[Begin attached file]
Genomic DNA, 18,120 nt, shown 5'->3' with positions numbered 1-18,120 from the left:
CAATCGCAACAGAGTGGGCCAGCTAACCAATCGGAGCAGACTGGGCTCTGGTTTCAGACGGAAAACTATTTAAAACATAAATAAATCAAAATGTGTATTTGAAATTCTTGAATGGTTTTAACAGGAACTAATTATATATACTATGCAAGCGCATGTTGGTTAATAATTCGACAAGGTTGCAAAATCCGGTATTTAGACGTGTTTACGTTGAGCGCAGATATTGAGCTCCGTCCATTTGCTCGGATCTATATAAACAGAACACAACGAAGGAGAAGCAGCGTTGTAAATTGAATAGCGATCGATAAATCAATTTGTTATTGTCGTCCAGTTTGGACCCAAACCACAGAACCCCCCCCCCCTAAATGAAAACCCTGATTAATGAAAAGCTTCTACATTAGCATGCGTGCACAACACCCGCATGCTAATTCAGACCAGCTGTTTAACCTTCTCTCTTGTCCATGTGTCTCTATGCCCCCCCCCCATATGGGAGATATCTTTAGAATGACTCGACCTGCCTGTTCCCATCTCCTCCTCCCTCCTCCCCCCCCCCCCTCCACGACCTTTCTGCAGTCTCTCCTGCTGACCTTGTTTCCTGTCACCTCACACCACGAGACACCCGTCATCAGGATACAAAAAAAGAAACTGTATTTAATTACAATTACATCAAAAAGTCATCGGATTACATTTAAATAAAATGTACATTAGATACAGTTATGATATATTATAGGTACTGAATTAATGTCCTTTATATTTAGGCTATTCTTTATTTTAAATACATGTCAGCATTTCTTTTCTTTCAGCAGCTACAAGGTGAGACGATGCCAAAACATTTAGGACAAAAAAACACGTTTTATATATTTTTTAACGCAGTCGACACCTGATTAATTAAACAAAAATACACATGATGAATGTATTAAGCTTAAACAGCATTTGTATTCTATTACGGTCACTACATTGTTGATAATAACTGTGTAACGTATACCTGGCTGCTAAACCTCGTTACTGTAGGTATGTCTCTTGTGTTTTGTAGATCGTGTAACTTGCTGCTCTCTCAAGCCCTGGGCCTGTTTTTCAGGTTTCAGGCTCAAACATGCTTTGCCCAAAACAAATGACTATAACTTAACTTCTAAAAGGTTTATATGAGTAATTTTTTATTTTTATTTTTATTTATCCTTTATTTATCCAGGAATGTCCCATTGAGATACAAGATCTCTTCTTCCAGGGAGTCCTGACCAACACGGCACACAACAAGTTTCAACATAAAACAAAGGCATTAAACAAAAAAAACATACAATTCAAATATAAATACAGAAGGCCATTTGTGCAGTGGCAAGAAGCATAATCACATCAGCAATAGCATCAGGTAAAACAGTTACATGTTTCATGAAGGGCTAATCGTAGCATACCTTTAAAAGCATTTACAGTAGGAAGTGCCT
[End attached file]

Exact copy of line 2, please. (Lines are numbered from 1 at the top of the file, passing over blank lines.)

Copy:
CAATCGCAACAGAGTGGGCCAGCTAACCAATCGGAGCAGACTGGGCTCTGGTTTCAGACGGAAAACTATTTAAAACATAAATAAATCAAAATGTGTATTTGAAATTCTTGAATGGTTTTAACAGGAACTAATTATATATACTATGCAAGCGCATGTTGGTTAATAATTCGACAAGGTTGCAAAATCCGGTATTTAGACGTGTTTACGTTGAGCGCAGATATTGAGCTCCGTCCATTTGCTCGGATCTATATAAACAGAACACAACGAAGGAGAAGCAGCGTTGTAAATTGAATAGCGATCGATAAATCAATTTGTTATTGTCGTCCAGTTTGGACCCAAACCACAGAACCCCCCCCCCCTAAATGAAAACCCTGATTAATGAAAAGCTTCTACATTAGCATGCGTGCACAACACCCGCATGCTAATTCAGACCAGCTGTTTAACCTTCTCTCTTGTCCATGTGTCTCTATGCCCCCCCCCCATATGGGAGATATCTTTAGAATGACTCGACCTGCCTGTTCCCATCTCCTCCTCCCTCCTCCCCCCCCCCCCTCCACGACCTTTCTGCAGTCTCTCCTGCTGACCTTGTTTCCTGTCACCTCACACCACGAGACACCCGTCATCAGGATACAAAAAAAGAAACTGTATTTAATTACAATTACATCAAAAAGTCATCGGATTACATTTAAATAAAATGTACATTAGATACAGTTATGATATATTATAGGTACTGAATTAATGTCCTTTATATTTAGGCTATTCTTTATTTTAAATACATGTCAGCATTTCTTTTCTTTCAGCAGCTACAAGGTGAGACGATGCCAAAACATTTAGGACAAAAAAACACGTTTTATATATTTTTTAACGCAGTCGACACCTGATTAATTAAACAAAAATACACATGATGAATGTATTAAGCTTAAACAGCATTTGTATTCTATTACGGTCACTACATTGTTGATAATAACTGTGTAACGTATACCTGGCTGCTAAACCTCGTTACTGTAGGTATGTCTCTTGTGTTTTGTAGATCGTGTAACTTGCTGCTCTCTCAAGCCCTGGGCCTGTTTTTCAGGTTTCAGGCTCAAACATGCTTTGCCCAAAACAAATGACTATAACTTAACTTCTAAAAGGTTTATATGAGTAATTTTTTATTTTTATTTTTATTTATCCTTTATTTATCCAGGAATGTCCCATTGAGATACAAGATCTCTTCTTCCAGGGAGTCCTGACCAACACGGCACACAACAAGTTTCAACATAAAACAAAGGCATTAAACAAAAAAAACATACAATTCAAATATAAATACAGAAGGCCATTTGTGCAGTGGCAAGAAGCATAATCACATCAGCAATAGCATCAGGTAAAACAGTTACATGTTTCATGAAGGGCTAATCGTAGCATACCTTTAAAAGCATTTACAGTAGGAAGTGCCT